Under the change, all workers – including casuals – will now be able to claim up to five days unpaid family and domestic violence leave.
SMEs are going to be most affected, given both their reliance on industry awards to determine pay rates, as well as the fact that enterprise awards and state reference public sector awards are exempt from the new provisions.
Other registered agreements are also exempt from including domestic violence leave.
“Some businesses may provide paid or unpaid family and domestic violence leave entitlements in their employment contracts or workplace policies. The amount of leave and pay entitlements will depend on the contract or policy,” the commission said on its website.
“If an employment contract or workplace policy provides less than the minimum entitlement in the applicable award, the award entitlement still applies.”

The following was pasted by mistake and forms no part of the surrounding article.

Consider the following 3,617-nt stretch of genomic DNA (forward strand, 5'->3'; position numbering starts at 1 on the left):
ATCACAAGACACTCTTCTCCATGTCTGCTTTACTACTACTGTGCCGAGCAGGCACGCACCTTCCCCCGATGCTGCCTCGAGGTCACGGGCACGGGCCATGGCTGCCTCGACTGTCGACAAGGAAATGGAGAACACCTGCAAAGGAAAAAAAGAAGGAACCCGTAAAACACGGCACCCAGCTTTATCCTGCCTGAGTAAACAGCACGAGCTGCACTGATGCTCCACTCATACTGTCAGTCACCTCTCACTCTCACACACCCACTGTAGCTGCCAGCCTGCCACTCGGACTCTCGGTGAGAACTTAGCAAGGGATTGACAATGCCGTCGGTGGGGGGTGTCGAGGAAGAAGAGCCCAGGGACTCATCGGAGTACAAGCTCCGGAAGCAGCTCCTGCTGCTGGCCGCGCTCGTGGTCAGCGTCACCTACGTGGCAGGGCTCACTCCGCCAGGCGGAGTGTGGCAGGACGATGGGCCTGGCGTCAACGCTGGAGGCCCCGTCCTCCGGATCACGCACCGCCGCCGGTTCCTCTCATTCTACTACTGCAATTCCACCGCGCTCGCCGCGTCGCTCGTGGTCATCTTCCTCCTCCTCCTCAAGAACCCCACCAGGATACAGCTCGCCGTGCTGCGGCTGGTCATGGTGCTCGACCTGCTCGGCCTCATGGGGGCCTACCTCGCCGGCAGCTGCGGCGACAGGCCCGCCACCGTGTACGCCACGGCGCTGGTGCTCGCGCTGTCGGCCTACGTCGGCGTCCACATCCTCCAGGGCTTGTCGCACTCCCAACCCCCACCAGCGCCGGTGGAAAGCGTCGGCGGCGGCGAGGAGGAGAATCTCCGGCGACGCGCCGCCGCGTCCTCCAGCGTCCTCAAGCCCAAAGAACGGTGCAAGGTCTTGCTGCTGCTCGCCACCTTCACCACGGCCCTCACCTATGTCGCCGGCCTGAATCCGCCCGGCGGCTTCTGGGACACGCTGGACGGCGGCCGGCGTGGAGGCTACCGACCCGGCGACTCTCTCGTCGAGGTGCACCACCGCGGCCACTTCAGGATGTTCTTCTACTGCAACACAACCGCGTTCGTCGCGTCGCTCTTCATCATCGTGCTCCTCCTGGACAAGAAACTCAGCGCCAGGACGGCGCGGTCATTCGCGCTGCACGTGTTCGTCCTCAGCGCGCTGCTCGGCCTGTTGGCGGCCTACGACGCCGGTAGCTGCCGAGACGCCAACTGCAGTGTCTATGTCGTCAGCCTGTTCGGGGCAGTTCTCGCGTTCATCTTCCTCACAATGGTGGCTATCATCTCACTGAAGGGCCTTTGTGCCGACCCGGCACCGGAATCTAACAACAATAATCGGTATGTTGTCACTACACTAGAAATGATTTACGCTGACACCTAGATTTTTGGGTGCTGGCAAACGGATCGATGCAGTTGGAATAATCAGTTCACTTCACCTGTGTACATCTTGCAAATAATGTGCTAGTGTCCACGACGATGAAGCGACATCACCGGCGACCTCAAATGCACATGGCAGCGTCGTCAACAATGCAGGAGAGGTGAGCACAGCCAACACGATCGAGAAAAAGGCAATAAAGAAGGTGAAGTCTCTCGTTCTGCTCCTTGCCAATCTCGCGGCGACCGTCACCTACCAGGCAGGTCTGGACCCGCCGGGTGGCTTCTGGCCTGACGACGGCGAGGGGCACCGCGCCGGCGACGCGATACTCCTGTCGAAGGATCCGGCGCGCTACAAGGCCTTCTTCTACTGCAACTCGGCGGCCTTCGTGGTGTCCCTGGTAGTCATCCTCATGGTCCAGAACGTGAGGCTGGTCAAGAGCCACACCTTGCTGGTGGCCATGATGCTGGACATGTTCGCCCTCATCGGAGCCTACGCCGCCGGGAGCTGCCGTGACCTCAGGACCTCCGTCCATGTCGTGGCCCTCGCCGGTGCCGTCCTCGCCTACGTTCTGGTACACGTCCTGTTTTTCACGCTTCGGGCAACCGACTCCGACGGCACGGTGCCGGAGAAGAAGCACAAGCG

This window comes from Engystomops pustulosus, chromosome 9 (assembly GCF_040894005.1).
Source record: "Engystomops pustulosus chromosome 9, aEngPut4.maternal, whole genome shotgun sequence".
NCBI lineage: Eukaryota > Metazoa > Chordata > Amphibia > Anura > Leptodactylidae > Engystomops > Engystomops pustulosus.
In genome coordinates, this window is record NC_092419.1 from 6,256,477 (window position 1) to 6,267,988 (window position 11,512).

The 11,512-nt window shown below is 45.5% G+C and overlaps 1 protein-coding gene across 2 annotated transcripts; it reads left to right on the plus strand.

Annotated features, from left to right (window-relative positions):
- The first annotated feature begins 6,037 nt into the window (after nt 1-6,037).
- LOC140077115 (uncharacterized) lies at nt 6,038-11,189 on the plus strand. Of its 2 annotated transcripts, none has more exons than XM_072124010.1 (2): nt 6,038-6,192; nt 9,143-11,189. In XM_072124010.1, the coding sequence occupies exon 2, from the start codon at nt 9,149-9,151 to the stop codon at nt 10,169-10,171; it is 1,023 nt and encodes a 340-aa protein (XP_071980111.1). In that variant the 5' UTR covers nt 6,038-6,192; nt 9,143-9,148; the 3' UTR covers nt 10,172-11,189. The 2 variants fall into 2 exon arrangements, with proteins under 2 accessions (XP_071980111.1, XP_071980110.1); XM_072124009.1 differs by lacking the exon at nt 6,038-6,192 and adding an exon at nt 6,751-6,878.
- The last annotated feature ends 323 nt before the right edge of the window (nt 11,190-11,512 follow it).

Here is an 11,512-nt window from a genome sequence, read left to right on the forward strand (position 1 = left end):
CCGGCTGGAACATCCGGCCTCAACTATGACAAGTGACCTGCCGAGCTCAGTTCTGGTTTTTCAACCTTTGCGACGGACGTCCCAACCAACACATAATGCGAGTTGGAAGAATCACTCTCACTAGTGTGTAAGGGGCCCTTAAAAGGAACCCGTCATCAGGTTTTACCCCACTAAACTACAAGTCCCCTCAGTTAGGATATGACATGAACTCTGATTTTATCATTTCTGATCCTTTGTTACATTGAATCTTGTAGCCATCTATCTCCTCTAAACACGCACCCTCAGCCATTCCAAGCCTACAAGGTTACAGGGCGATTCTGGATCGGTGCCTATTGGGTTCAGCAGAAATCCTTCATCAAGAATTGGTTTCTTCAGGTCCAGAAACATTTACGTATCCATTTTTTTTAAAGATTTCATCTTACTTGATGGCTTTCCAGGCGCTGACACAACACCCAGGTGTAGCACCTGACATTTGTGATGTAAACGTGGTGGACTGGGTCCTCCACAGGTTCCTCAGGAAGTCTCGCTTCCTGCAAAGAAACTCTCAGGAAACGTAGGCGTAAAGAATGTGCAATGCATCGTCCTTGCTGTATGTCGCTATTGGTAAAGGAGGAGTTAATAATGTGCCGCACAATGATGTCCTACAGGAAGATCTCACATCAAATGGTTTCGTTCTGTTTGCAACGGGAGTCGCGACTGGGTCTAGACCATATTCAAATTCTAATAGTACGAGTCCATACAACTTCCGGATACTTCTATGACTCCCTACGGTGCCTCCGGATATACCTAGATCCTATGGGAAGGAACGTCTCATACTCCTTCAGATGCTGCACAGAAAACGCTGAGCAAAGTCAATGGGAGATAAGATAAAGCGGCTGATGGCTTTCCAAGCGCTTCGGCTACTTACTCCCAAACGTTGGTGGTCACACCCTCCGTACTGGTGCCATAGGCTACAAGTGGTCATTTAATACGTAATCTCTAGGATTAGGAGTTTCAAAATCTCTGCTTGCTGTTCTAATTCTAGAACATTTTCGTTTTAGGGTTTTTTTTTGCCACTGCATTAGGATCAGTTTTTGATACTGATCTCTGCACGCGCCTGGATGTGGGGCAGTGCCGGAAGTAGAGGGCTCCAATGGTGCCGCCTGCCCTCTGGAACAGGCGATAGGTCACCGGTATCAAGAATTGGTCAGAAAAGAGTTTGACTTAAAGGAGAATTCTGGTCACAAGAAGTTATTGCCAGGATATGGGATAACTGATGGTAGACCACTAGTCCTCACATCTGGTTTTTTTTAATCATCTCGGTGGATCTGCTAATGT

More information can be found on the commission’s website.
While media headlines have concentrated on the number of women murdered by their partners, domestic violence has a range of flow-on effects to the community, including in the workplace.
Yet women are not the only victims of violence in the home, with the Australian Institute of Health and Welfare noting earlier this year that, on average, one man is murdered every month by a current or former partner.
“This is the first time the Fair Work Commission and the Fair Work Ombudsman are making it a requirement for business owners to have a policy for dealing with domestic violence and supporting victims,” said Nicholas Hackenberg, senior employment advisor at Employsure.
“Employers should always take the necessary steps to ensure staff feel comfortable talking to them about sensitive topics such as domestic violence. They need to reassure their staff that all conversations will be handled appropriately and will be confidential.”